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Rural smokers missing an opportunity to quit

Weak recruitment numbers to the STOP Study, a successful stop smoking program, are surprising health unit personnel.

A week-long tour targeting eight Northwestern Ontario rural communities, including Emo and Atikokan, which offers smokers advice and 10 weeks of free nicotine replacement therapy, is not getting the anticipated response.

“This is the third STOP Study tour in Northwestern Ontario. We have deliberately chosen to take this workshop to small communities that haven’t had the opportunity to participate,” said Simon Hoad, Northwest TCAN co-ordinator.

“To reach rural smokers, an information postcard was sent to 12,000 households giving the telephone numbers for registration,” he noted. “We are following up with radio and newspaper ads.

“To date, our sign-up numbers are less than half the 200-plus smokers registered in our two previous tours,” Hoad continued. “We are concerned that rural smokers are missing an opportunity for free nicotine replacement, a practical evidence-based support which we know will help them to stop smoking.”

The STOP Study tour will start tonight (Oct. 20) in Keewatin, and visit Emo, Atikokan, Ignace, Murillo, Shuniah Township, Nipigon, Longlac, and Thunder Bay over the rest of the week.

In March, 2007, 221 smokers attended five STOP workshops held in Dryden, Kenora, and Thunder Bay. Then last November, another 243 smokers attended seven workshops in Fort Frances, Red Lake, Sioux Lookout, Marathon, Schreiber, and Thunder Bay.

By participating in the STOP (“Smoking Treatment for Ontario Patients”) Study, eligible smokers receive 10 weeks of free nicotine replacement therapy as gum, patches, or inhalers.

Interested smokers to need to call the contact telephone numbers to see if they qualify.

These three-hour workshops will provide smokers with information on how to use nicotine replacement therapy and assistance in preparing a personal quit plan. Free nicotine therapy also will be available at the completion of the workshop.To find out if they qualify to participate in the study, interested smokers in Emo, Atikokan, and Keewatin/Kenora should call the Northwestern Health Unit at 1-888-404-4231.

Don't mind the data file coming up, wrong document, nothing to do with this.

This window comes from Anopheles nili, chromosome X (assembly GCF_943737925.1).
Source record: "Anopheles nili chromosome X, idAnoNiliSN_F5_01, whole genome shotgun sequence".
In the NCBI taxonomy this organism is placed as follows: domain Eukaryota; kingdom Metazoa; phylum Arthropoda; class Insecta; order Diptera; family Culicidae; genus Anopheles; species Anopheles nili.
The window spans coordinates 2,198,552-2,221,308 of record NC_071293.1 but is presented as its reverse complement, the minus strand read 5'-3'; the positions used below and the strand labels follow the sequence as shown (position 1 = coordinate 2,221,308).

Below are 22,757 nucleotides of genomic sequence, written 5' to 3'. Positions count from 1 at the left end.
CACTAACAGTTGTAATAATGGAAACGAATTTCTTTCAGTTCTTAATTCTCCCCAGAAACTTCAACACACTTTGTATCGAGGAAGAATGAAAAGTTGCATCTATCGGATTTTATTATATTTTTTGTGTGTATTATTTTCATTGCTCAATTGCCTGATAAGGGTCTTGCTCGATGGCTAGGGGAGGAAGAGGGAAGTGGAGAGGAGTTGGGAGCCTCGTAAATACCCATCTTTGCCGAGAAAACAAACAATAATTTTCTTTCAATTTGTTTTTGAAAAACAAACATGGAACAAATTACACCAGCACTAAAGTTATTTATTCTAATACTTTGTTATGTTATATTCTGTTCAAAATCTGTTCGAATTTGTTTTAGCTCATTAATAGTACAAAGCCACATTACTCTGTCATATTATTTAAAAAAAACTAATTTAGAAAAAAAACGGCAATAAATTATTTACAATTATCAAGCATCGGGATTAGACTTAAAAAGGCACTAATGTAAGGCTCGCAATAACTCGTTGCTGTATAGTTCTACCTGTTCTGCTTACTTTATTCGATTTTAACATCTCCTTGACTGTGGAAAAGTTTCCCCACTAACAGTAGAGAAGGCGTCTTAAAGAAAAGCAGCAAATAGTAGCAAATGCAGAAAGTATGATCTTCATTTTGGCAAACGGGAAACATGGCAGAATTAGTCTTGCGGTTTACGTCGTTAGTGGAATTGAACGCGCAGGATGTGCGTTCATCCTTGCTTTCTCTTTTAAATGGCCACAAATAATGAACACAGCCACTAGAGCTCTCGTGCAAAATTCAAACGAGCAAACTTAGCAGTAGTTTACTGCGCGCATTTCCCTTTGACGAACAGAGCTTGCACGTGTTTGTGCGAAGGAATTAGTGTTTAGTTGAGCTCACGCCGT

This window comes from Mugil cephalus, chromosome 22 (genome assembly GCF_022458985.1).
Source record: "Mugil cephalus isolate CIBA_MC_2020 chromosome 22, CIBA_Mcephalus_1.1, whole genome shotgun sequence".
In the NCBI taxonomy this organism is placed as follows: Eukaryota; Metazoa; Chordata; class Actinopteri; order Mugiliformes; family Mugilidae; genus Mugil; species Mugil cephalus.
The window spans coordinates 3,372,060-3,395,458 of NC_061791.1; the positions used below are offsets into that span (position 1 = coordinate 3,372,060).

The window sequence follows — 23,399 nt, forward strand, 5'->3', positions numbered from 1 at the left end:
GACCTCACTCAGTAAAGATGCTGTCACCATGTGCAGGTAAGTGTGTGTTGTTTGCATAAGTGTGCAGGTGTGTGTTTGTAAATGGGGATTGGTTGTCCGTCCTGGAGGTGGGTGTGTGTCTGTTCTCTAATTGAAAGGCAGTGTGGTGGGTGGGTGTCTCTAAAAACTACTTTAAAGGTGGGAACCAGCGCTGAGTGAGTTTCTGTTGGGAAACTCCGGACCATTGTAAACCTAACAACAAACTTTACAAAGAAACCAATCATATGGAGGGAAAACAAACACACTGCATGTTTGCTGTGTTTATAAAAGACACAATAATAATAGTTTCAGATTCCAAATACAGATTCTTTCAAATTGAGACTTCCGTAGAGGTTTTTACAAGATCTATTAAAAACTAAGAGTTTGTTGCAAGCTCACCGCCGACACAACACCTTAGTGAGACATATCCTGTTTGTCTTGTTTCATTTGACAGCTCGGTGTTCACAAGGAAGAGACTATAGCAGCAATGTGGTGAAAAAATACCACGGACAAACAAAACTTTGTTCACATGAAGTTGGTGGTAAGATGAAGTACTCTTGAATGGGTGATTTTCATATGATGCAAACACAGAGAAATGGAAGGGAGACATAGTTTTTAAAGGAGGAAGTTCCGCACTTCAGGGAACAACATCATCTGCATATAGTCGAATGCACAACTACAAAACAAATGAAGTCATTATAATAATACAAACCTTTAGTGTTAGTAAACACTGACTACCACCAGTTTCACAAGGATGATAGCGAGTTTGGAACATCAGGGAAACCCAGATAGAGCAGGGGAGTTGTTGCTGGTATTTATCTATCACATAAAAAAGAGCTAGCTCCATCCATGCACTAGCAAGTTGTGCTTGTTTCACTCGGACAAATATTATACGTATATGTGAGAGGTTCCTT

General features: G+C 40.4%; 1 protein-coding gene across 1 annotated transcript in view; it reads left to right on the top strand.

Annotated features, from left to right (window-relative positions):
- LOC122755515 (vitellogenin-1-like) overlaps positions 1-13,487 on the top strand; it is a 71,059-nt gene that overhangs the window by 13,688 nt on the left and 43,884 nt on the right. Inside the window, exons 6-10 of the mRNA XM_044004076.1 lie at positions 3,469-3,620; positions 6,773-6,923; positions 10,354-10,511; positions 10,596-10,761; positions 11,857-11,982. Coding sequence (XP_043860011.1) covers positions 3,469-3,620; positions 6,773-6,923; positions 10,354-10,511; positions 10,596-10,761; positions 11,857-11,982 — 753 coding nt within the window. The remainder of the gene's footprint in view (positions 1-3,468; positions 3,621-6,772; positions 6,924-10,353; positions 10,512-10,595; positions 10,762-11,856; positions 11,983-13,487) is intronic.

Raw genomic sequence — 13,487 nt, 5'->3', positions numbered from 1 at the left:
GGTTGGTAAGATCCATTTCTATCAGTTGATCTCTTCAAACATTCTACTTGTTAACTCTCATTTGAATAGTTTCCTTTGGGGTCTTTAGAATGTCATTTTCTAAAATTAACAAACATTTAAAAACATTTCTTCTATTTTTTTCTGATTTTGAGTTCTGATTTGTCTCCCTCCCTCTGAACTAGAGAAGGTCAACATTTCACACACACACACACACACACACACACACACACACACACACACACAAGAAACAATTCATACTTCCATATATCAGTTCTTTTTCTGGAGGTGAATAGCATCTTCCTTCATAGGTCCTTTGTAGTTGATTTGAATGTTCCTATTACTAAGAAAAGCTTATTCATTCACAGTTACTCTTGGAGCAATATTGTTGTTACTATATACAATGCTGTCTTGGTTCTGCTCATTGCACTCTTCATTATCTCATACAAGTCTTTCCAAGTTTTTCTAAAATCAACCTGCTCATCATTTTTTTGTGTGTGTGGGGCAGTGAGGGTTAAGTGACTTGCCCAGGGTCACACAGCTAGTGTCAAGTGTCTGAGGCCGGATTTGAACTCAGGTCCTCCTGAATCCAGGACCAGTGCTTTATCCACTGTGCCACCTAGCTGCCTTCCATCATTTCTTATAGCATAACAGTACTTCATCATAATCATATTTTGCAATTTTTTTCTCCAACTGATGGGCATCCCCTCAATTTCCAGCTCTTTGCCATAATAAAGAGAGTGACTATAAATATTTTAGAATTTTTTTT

Introduced in January, 2006 through a partnership of the Centre for Addiction and Mental Health (CAMH) and the Ontario Ministry of Health Promotion, the STOP Study already has provided free nicotine replacement therapy to an unprecedented 30,000 people and helped more than 3,900 Ontarians quit smoking.

Three follow-up telephone calls, spaced over the next 12 months, will help the researchers learn more about the long-term impact of using nicotine replacement on quitting smoking and remaining smoke-free.

To date, at least 12 percent of participants in the study successfully have quit smoking and stayed off tobacco for six months as a direct result of the nicotine replacement therapy supplied by CAMH.

This compares with normal quit rates of seven percent for Ontarians under the age of 45 and three percent for those over 45.

The effectiveness of the nicotine replacement therapy for study participants will be monitored for 12 months. To date, study results have shown an improvement of between two and four times the typical quitting rates.

While smoking rates in Ontario have declined over the past twenty years, 1.6 million Ontarians continue to smoke and 16,000 die each year from the effects of tobacco products.

Studies reveal that attempts to quit smoking are more successful when done with the help of a nicotine cessation aid. However, many people do not use this resource, often due to cost.

By demonstrating the numbers who quit when given free access to nicotine replacement therapies, the STOP Study shows that access is a significant factor.

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